BB: I think the book is occupied with ideas of social expectations, and these often are gendered expectations, like you’re saying. So, in the case of Luke, he’s this football player whose career is ended after a brutal injury, and this really changes his conception of himself as a man. I think he fashions himself as a tough guy, but then he’s injured, and now he has a limp; his body doesn’t work in the way that he thinks it should, and all of these are things he struggles with. The abortion, too, and his regret, also challenge his conception of himself as a man. There is this idea for men that you should just feel relieved that you were able to avoid the responsibility of taking care of a child, like you kind of got lucky, but that’s not the way he feels. And I’ve always been interested in relationships between and among women, like the way that Nadia and Aubrey both have expectations put upon them. Aubrey is supposed to be this good church girl, yet she struggles with secrets from her past, while Nadia has gained this reputation of being a sort of bad girl. I wanted to break down some of these stereotypes. I wanted to show that people are more complex than the roles prescribed to us by our genders.
GB: Yes, that’s something I really love about this book—the nuances that we find within all of the characters. And that leads me into a larger question about character, which concerns how the setting affects the characters. In so many of the best novels that feature a prominent setting, the setting either tells us something about the characters, or the setting becomes a character itself in some sense. There’s often a political shadow over such settings, particularly when it comes to a setting in which characters are young and black in America. So, I would love if you could tell me more about how place plays a role in this novel, as well as more about what influenced you to craft this particular setting.
BB: Yes. I wrote about the place that I grew up in, which was this military beach town. I had lived there since I was five. When I left to go to college in the Bay Area and, eventually, to the Midwest, I began to see my hometown with a new perspective; I realized things about my upbringing and about the place I had grown up in were very distinct. Over time I just began to feel that that was the right place to set the book, even beyond the fact that it was where I grew up and what I knew. It was this sort of idea of a military town where you have a lot of people coming and going, this place in which you have lots of makeshift communities that have emerged in a transitional space. You know, this is a setting that is very physically beautiful—the seaside, the sun, the trees—but also very dangerous. There’s always a threat of danger, like wildfires that linger, particularly in southern California, and these dangers took on some thematic resonance. As more people read the book, I realized that it seemed unusual to readers to have a book with black characters living in a beach town, rather than an urban or rural setting—this was something that seemed different to them. I was glad to be able to do something different, though I didn’t ultimately set out to do that in the beginning.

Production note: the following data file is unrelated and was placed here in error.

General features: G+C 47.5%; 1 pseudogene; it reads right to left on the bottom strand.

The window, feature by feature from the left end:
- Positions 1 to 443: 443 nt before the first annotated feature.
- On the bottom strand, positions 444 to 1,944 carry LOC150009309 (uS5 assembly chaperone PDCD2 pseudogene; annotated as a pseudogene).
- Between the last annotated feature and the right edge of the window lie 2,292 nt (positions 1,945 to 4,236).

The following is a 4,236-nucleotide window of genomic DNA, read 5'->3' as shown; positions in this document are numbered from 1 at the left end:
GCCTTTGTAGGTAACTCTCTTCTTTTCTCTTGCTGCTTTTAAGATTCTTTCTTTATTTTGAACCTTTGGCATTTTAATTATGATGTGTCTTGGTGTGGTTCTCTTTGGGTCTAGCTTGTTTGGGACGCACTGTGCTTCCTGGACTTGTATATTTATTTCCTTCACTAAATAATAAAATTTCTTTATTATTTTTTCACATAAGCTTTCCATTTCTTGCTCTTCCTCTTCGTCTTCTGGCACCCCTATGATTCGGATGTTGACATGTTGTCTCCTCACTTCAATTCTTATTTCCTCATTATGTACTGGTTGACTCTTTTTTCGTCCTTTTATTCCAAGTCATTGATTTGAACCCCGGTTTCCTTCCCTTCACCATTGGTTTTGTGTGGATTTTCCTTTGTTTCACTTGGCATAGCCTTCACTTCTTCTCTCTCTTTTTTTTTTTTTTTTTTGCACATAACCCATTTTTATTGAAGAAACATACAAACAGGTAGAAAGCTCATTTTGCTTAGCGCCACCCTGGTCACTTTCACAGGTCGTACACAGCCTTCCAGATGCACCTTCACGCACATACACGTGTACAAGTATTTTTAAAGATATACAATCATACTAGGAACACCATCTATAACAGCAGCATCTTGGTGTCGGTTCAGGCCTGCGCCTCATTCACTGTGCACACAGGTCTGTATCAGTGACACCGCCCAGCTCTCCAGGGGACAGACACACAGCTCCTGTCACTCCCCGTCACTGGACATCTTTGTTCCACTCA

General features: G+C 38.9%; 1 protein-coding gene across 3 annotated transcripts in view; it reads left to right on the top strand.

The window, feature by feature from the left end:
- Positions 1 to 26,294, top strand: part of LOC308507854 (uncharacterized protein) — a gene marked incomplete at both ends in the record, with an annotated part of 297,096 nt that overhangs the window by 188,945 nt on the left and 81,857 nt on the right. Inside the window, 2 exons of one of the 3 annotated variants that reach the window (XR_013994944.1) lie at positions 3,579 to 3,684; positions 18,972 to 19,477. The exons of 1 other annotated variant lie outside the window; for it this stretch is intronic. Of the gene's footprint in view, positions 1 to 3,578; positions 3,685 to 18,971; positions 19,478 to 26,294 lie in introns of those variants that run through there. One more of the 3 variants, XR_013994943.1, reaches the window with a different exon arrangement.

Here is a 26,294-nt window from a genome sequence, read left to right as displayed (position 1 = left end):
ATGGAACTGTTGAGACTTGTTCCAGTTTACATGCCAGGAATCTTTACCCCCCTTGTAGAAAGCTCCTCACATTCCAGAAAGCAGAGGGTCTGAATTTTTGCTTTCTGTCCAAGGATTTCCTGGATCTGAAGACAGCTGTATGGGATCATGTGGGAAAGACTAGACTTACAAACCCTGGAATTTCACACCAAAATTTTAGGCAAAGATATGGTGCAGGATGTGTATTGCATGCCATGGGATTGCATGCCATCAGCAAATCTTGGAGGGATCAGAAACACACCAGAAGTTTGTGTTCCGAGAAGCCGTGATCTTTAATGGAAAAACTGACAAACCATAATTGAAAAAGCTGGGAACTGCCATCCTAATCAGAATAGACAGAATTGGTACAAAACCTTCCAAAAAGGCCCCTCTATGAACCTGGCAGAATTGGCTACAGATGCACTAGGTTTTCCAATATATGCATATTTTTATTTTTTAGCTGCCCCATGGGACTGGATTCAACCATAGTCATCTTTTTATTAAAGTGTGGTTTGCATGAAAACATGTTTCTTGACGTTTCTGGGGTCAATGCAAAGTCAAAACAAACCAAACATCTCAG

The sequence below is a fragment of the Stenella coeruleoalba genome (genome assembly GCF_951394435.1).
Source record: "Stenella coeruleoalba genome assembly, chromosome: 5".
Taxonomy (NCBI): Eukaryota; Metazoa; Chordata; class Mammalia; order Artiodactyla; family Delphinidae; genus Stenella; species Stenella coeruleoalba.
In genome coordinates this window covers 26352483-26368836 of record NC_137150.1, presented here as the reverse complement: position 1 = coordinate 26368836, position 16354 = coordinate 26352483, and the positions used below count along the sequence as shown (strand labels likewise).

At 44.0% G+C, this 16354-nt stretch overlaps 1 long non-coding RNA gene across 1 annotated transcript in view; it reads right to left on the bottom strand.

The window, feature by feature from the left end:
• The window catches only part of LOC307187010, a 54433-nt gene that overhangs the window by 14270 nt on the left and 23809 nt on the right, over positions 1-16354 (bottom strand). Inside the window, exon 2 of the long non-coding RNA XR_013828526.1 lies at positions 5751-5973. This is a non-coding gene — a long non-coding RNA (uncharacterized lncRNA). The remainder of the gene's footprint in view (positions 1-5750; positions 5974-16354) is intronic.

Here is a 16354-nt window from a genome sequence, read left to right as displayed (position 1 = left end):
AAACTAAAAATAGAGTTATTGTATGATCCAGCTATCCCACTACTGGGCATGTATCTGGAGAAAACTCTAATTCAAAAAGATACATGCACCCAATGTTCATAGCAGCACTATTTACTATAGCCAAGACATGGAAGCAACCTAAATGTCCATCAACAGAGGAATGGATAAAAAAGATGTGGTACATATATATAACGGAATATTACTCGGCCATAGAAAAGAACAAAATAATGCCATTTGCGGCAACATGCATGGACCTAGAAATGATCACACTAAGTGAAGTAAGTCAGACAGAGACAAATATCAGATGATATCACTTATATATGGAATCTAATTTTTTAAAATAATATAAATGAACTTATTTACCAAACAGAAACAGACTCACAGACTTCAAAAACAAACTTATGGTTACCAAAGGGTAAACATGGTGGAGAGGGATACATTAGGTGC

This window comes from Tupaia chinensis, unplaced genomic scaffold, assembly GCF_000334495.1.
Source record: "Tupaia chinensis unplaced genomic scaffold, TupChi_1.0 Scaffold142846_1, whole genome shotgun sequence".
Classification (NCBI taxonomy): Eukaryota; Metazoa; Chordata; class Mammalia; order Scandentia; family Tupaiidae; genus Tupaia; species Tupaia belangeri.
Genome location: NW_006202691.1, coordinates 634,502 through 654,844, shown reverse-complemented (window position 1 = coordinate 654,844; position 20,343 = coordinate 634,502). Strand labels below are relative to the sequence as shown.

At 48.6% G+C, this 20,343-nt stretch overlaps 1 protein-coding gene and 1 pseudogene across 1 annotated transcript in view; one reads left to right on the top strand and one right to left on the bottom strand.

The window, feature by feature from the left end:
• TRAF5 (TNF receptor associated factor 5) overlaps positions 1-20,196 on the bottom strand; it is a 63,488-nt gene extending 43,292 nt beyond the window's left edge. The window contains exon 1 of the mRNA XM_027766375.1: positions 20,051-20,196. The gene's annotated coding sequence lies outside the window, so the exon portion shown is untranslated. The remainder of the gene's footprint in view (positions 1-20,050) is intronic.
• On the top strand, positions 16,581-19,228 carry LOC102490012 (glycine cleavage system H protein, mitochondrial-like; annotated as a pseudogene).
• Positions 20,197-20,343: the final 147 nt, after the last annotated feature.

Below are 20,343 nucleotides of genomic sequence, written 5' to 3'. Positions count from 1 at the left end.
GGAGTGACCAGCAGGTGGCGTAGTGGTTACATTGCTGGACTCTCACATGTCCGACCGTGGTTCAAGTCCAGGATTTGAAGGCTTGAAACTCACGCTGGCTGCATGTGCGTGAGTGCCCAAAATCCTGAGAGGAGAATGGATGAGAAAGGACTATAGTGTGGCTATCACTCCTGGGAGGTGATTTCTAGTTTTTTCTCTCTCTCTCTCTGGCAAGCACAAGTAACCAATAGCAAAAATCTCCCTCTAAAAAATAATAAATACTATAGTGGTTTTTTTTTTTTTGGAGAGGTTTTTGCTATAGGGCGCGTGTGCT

GB: I think one of the biggest settings here has to be the church—not the physical site of the church, per se, but just the overwhelming concept of Upper Room. And, in tandem with this, we have a wonderful technique that begins most of the chapters, where women from the Upper Room speak in a kind of chorus. Could you tell us more about these women and this choral technique?
BB: Ah, yes—this was actually something that emerged pretty late, something I had been hearing as I was writing and tried to locate within certain characters. The church mothers are this sort of moral authority, but they are also misguided; they aren’t an objective moral authority, and I think there are moments where the readers can very clearly see around the church mothers, can see what they are missing and misinterpreting. To me, it was this gap between the mothers’ ideas and what these younger people are experiencing that became very interesting—the ways in which we think we know each other, but we really have no idea what’s going on in the lives of other people. I think I just liked the concept of these women, who didn’t have much actual institutional power within the church, but are very powerful because they are constructing narratives. In a way, the greatest power that you can have is to construct a story about somebody else.
GB: So much of the book seems to be about the power of rumor or gossip to construct a person. And a great deal of what these church mothers speak of is what it means to be “good.” I was intrigued by this, partly because, like many other people, the first piece of yours I came across was your essay on Jezebel about what it means to be a “good white person,” and especially what it means to be good in a sort of false sense—people who think they are being good or helpful, but don’t get what goodness actually is. I’m thinking of Aubrey, this person thought of as a good church girl, and how her goodness begins to feel alienating to Nadia at some point. Yet Nadia seems to also want to be more like Aubrey, and Aubrey seems as though she envies Nadia at times. Could you say more about why goodness is so important to the characters? And what does it mean to be good, really, at the end of the day, in this text?